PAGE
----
/School district reverses transgender-friendly bathroom policy amid death threats
School district reverses transgender-friendly bathroom policy amid death threats

School district reverses transgender-friendly bathroom policy amid death threats


A Georgia school district backtracked on its progressive transgender bathroom policy on Wednesday after staff members said they received death threats over the issue.
Pickens County Superintendent Carlton Wilson reversed a decision that allowed transgender students to use the restroom that best matches their gender identity, claiming the move had caused harassment, vandalism and even death threats.
The district had implemented the policy in the wake of the Adams v. School Board of St. Johns County case, which ruled that Drew Adams, a transgender student at Nease High School in Ponte Vedra Beach, Florida, could use the boys’ bathroom during his final year there.
Pickens County cited “many serious safety concerns” in a statement on Wednesday when it announced its decision to roll back the pro-trans gender policy.
“School board members, staff, and students have been threatened due to the administration’s implementation of Adams v. School Board of St. Johns County School District,” the Pickens County Board of Education said in a statement Wednesday. “There have been death threats, student harassment, and vandalism of school property.”
The district, which said it has several students who identify as transgender, said it will revert back to its previous bathroom procedures “until it can consult with law enforcement and other safety professionals so that these concerns can be addressed.” The reversal means transgender students will go back to using single-stall private bathrooms that were once reserved only for faculty members.
“The district understands and acknowledges that it has the responsibility to protect its staff and students. However, the district has concerns that it may not be able to meet these increased demands,” the statement said. “We ask that all of our stakeholders exercise patience and discretion until these matters can be resolved.”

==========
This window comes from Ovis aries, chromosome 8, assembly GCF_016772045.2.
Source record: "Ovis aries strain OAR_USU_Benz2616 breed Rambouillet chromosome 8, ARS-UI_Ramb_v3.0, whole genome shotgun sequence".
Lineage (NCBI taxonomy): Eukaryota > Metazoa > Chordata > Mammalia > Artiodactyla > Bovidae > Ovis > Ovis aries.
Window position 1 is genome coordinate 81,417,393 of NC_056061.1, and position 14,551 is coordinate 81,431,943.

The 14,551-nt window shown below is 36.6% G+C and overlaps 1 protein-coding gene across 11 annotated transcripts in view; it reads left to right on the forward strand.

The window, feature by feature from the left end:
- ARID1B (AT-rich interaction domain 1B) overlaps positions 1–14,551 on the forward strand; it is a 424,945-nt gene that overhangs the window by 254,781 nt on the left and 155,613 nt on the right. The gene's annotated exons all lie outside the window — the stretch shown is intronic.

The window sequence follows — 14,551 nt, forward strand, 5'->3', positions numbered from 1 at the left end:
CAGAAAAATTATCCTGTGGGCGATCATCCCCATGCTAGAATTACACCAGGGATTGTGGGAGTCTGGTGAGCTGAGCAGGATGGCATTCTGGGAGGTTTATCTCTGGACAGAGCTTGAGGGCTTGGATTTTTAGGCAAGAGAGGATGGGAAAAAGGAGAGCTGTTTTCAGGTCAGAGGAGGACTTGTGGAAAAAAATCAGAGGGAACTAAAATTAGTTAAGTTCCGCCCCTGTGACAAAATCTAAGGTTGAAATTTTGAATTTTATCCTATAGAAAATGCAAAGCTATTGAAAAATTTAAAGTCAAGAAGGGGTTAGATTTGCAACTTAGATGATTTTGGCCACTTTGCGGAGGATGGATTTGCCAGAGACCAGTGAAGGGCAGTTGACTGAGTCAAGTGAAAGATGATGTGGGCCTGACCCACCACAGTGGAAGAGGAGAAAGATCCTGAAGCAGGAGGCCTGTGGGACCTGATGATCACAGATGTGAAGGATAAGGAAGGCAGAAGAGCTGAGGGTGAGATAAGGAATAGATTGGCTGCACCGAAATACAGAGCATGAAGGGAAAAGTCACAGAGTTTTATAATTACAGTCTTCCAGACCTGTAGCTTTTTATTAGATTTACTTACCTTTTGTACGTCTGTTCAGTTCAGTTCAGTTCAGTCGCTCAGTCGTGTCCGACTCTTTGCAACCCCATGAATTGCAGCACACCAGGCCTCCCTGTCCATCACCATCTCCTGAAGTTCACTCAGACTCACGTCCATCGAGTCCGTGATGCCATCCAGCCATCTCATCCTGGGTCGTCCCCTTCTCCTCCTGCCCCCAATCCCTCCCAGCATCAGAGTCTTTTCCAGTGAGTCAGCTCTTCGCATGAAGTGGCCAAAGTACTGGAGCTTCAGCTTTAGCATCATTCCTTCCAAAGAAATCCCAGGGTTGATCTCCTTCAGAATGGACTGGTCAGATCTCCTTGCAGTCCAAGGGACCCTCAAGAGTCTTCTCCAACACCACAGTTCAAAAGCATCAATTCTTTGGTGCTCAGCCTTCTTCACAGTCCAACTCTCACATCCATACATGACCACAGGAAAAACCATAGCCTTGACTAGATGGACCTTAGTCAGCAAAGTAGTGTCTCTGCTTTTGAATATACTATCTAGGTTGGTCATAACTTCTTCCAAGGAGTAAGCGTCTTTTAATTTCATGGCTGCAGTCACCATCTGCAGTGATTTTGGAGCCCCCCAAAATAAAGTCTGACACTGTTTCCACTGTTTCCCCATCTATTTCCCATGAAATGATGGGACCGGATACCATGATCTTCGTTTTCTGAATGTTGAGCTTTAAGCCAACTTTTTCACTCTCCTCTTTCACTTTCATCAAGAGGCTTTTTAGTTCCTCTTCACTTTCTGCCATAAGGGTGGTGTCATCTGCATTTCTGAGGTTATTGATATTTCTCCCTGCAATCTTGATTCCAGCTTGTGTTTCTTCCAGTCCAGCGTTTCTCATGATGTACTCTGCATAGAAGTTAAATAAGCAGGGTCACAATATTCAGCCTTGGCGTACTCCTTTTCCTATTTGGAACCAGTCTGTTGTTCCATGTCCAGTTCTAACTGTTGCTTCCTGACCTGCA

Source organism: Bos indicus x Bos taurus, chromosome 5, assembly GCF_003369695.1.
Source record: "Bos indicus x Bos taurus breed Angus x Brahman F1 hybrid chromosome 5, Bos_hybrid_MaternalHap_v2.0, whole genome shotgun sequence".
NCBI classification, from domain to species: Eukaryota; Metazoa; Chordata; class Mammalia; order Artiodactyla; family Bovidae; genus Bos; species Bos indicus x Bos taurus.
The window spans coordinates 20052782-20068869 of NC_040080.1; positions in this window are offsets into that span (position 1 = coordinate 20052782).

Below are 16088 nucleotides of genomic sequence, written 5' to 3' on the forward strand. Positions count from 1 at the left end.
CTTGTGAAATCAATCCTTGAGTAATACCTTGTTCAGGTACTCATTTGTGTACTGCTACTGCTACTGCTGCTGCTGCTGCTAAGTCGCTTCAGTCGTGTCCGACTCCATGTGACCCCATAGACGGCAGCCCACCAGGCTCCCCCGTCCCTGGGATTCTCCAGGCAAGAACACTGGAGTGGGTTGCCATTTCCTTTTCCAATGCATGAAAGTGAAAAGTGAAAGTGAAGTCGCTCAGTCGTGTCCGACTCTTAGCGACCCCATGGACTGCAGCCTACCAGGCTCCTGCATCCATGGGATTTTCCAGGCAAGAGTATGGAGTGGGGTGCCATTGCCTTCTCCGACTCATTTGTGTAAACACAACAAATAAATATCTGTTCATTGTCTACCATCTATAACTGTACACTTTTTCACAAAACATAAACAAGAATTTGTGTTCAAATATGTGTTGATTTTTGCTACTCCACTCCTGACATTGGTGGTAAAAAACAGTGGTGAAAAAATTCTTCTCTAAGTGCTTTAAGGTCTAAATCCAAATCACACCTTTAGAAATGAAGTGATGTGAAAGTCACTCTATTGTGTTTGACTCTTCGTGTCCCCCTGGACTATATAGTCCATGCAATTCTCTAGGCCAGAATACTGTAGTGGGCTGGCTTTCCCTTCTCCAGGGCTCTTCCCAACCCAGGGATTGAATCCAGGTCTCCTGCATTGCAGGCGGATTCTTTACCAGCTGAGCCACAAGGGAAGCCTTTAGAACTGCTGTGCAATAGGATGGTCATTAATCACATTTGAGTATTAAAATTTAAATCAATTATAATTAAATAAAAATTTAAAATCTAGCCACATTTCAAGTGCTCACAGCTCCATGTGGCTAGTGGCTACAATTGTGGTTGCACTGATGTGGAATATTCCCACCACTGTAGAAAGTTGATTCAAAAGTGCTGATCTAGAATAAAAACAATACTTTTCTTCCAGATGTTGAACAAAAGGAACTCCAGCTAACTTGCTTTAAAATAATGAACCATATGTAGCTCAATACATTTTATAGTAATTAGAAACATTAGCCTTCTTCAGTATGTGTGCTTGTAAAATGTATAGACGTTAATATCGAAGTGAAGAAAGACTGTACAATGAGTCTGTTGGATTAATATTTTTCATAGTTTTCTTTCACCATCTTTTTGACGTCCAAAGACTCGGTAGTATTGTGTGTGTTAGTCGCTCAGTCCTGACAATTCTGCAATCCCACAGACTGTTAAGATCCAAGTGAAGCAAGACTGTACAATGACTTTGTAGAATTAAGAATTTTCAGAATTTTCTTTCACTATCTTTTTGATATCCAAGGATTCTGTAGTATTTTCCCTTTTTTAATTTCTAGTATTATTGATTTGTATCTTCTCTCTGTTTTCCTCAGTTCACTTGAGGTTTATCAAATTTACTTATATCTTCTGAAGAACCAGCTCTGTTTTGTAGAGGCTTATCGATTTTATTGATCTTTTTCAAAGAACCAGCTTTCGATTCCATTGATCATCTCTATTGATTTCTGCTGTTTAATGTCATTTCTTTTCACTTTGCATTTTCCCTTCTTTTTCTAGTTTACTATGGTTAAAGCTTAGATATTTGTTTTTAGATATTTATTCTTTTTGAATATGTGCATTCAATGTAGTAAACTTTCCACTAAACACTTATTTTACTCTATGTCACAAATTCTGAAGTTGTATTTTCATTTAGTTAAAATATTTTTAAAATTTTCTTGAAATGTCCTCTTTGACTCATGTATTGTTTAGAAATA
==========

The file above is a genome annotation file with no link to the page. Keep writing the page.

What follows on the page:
PHOTO: Sign for a gender-neutral bathroom at Boston City Hall, May 15, 2016.John Tlumacki/Boston Globe via Getty Images, FILE

Sign for a gender-neutral bathroom at Boston City Hall, May 15, 2016.
Wilson told Atlanta ABC affiliate WSB that he was shocked by the extreme hatred ignited by the policy. He said he experienced the threats firsthand.
“The way some called names has been embarrassing and disappointing to me, and that’s hard to get over,” Wilson said. “One of them said, ‘You know, situations like this brings out crazy people from both sides and sometimes people die.'”
“They’re kids. They are all kids and none deserved to be treated the way some of them have been treated,” he added.
Multiple federal courts have ruled students should be able to use bathrooms that match their preferred genders, but many Pickens County residents said they disapproved.
“I think the boys ought to go to the boys’ and girls ought to go to girls’ bathroom,” Pickens County resident Barbara Padgett told WSB.
Similarly, Becky Hernandez, a Pickens County parent, suggested a separate, but equal type of policy.
“There are multiple bathrooms throughout schools,” she said. “Make one set your transgender bathrooms and keep the other ones so everyone has an option.”
“I’m not against the transgender students. … I want to make sure everybody’s safe,” she added.
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